Bordetella pertussis naturally occurring isolates with altered lipooligosaccharide structure fail to fully mature human dendritic cells.

Bordetella pertussis is a Gram-negative bacterium and the causative agent of whooping cough. Despite high vaccination coverage, outbreaks are being increasingly reported worldwide. Possible explanations include adaptation of this pathogen, which may interfere with recognition by the innate immune system. Here, we describe innate immune recognition and responses to different B. pertussis clinical isolates. By using HEK-Blue cells transfected with different pattern recognition receptors, we found that 3 out of 19 clinical isolates fail to activate TLR4. These findings were confirmed using the monocytic MM6 cell line. Although incubation with high concentrations of these 3 strains resulted in significant activation of the MM6 cells, it was found to occur mainly through interaction with TLR2 and not through TLR4. When using live bacteria, these 3 strains also failed to activate TLR4 on HEK-Blue cells and activation of MM6 cells or human monocyte-derived dendritic cells was significantly less compared to activation with the other 16 strains. Mass spectrum analysis of the lipid A from these 3 strains indicated an altered structure of this molecule. Gene sequence analysis revealed mutations in genes involved in lipid A synthesis. Findings from this study indicate that B. pertussis isolates, that do not activate TLR4, occur naturally and that this phenotype may give this bacterium an advantage in tempering the innate immune response and establishing infection. Knowledge on the strategies used by this pathogen on evading the host immune response is essential for the improvement of current vaccines or for the development of new ones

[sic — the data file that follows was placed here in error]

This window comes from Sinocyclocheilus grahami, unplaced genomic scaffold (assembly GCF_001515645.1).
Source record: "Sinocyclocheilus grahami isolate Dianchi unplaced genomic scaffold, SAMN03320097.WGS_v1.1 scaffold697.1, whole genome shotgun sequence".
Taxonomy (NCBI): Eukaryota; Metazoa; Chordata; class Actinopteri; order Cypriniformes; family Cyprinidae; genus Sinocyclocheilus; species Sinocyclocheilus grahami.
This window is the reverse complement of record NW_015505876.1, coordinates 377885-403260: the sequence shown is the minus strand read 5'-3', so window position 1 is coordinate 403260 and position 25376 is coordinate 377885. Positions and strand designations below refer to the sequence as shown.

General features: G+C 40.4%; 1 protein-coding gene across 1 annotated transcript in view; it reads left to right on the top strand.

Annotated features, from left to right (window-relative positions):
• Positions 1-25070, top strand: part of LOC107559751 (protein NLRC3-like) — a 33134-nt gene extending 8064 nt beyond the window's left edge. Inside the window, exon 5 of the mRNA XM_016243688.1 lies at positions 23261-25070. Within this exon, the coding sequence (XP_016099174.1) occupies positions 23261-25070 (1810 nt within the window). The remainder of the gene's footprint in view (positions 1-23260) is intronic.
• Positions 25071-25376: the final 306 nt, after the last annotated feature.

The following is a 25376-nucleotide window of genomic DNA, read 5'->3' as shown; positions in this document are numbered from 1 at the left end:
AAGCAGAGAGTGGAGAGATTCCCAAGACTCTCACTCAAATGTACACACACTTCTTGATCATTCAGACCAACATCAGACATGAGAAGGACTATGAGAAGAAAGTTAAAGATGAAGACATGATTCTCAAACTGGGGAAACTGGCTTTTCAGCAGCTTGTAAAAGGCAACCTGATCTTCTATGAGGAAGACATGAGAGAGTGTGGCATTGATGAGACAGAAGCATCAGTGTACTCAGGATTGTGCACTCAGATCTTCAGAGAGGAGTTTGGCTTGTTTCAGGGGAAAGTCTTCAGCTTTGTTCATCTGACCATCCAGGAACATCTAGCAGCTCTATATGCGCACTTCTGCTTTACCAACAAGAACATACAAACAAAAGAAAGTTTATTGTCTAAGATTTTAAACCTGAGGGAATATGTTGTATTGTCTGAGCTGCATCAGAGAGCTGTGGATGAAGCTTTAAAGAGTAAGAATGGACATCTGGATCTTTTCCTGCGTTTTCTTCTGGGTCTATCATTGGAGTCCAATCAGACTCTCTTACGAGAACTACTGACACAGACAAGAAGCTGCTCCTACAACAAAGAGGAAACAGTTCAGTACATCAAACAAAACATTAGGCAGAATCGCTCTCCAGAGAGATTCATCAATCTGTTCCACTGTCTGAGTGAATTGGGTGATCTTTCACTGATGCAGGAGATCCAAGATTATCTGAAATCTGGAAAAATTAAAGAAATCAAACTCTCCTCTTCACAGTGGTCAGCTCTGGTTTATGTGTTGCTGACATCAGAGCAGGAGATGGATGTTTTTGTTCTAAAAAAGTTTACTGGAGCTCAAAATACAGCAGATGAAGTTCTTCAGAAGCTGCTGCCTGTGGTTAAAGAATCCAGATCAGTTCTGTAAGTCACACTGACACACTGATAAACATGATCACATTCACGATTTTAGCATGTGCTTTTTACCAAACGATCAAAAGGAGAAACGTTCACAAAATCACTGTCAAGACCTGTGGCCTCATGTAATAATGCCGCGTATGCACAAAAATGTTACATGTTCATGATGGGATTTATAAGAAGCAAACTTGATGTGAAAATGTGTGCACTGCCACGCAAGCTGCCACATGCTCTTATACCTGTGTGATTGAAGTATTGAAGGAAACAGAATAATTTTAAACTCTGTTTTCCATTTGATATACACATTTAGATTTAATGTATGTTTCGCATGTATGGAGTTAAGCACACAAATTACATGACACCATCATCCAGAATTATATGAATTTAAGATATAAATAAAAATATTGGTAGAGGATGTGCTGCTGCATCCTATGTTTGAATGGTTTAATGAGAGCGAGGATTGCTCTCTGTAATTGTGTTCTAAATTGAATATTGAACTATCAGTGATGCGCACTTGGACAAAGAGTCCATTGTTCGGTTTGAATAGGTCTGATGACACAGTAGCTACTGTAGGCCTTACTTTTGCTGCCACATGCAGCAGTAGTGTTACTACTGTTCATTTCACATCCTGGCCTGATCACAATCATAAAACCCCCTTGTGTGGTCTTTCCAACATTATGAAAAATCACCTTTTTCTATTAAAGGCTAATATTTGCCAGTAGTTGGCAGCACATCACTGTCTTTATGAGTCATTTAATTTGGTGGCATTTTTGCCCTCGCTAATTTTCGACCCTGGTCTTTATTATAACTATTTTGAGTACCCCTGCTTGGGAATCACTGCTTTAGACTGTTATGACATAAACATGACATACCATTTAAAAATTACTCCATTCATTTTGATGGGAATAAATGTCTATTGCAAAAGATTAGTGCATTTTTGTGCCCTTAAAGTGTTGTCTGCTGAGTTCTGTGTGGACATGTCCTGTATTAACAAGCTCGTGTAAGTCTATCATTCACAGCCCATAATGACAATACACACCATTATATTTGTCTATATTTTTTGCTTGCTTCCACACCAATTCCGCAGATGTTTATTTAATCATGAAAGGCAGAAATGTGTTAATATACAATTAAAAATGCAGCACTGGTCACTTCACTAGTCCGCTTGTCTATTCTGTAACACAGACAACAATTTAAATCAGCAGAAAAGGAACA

Authors:Brummelman J1, Veerman R1, Hamstra HJ1, Deuss AJ1, Schuijt TJ1, Sloots A2, Kuipers B1, van Els CA1, van der Ley P2, Mooi FR1, Han WG1, Pinelli E3.

Journal:Infect Immun. 2014

Link:http://www.ncbi.nlm.nih.gov/pubmed/25348634